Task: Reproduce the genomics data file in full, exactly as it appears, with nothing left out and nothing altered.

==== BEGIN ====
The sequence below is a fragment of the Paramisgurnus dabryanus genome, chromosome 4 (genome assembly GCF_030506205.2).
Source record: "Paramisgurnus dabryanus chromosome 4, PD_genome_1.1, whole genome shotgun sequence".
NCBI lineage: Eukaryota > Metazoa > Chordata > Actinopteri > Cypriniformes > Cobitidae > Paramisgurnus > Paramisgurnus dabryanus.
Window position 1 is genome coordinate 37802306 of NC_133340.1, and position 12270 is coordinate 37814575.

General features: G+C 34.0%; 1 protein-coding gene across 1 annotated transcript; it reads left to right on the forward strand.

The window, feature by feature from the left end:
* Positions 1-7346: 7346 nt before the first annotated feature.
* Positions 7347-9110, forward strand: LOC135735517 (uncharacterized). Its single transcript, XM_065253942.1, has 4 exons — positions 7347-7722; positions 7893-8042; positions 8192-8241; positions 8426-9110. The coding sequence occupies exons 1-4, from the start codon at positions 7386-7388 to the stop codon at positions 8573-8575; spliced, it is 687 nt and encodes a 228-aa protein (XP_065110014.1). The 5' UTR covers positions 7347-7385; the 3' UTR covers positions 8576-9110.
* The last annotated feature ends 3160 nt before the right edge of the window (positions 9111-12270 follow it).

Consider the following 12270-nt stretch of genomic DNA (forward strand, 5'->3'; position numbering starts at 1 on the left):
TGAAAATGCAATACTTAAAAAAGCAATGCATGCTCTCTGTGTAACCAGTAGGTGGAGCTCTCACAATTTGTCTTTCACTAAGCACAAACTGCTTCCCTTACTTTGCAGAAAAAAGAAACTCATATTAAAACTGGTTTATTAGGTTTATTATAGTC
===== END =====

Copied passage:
The sequence below is a fragment of the Paramisgurnus dabryanus genome, chromosome 4 (genome assembly GCF_030506205.2).
Source record: "Paramisgurnus dabryanus chromosome 4, PD_genome_1.1, whole genome shotgun sequence".
NCBI lineage: Eukaryota > Metazoa > Chordata > Actinopteri > Cypriniformes > Cobitidae > Paramisgurnus > Paramisgurnus dabryanus.
Window position 1 is genome coordinate 37802306 of NC_133340.1, and position 12270 is coordinate 37814575.

General features: G+C 34.0%; 1 protein-coding gene across 1 annotated transcript; it reads left to right on the forward strand.

The window, feature by feature from the left end:
* Positions 1-7346: 7346 nt before the first annotated feature.
* Positions 7347-9110, forward strand: LOC135735517 (uncharacterized). Its single transcript, XM_065253942.1, has 4 exons — positions 7347-7722; positions 7893-8042; positions 8192-8241; positions 8426-9110. The coding sequence occupies exons 1-4, from the start codon at positions 7386-7388 to the stop codon at positions 8573-8575; spliced, it is 687 nt and encodes a 228-aa protein (XP_065110014.1). The 5' UTR covers positions 7347-7385; the 3' UTR covers positions 8576-9110.
* The last annotated feature ends 3160 nt before the right edge of the window (positions 9111-12270 follow it).

Consider the following 12270-nt stretch of genomic DNA (forward strand, 5'->3'; position numbering starts at 1 on the left):
TGAAAATGCAATACTTAAAAAAGCAATGCATGCTCTCTGTGTAACCAGTAGGTGGAGCTCTCACAATTTGTCTTTCACTAAGCACAAACTGCTTCCCTTACTTTGCAGAAAAAAGAAACTCATATTAAAACTGGTTTATTAGGTTTATTATAGTC